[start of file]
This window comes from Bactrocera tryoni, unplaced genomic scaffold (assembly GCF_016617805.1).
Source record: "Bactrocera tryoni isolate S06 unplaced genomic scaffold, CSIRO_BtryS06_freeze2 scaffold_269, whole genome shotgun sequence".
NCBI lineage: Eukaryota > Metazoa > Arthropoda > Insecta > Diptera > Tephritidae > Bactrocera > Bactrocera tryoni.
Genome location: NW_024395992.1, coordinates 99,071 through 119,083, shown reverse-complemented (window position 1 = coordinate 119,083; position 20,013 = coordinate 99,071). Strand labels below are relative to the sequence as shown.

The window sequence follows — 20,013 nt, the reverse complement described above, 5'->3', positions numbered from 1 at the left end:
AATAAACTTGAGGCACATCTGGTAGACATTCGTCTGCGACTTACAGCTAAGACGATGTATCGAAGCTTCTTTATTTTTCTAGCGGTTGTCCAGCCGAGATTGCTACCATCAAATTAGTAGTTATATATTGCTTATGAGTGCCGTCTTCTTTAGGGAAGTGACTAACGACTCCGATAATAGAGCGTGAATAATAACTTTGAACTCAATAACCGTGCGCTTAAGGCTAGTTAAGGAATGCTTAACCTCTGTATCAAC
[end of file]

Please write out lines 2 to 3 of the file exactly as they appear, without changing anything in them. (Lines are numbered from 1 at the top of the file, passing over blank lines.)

Source record: "Bactrocera tryoni isolate S06 unplaced genomic scaffold, CSIRO_BtryS06_freeze2 scaffold_269, whole genome shotgun sequence".
NCBI lineage: Eukaryota > Metazoa > Arthropoda > Insecta > Diptera > Tephritidae > Bactrocera > Bactrocera tryoni.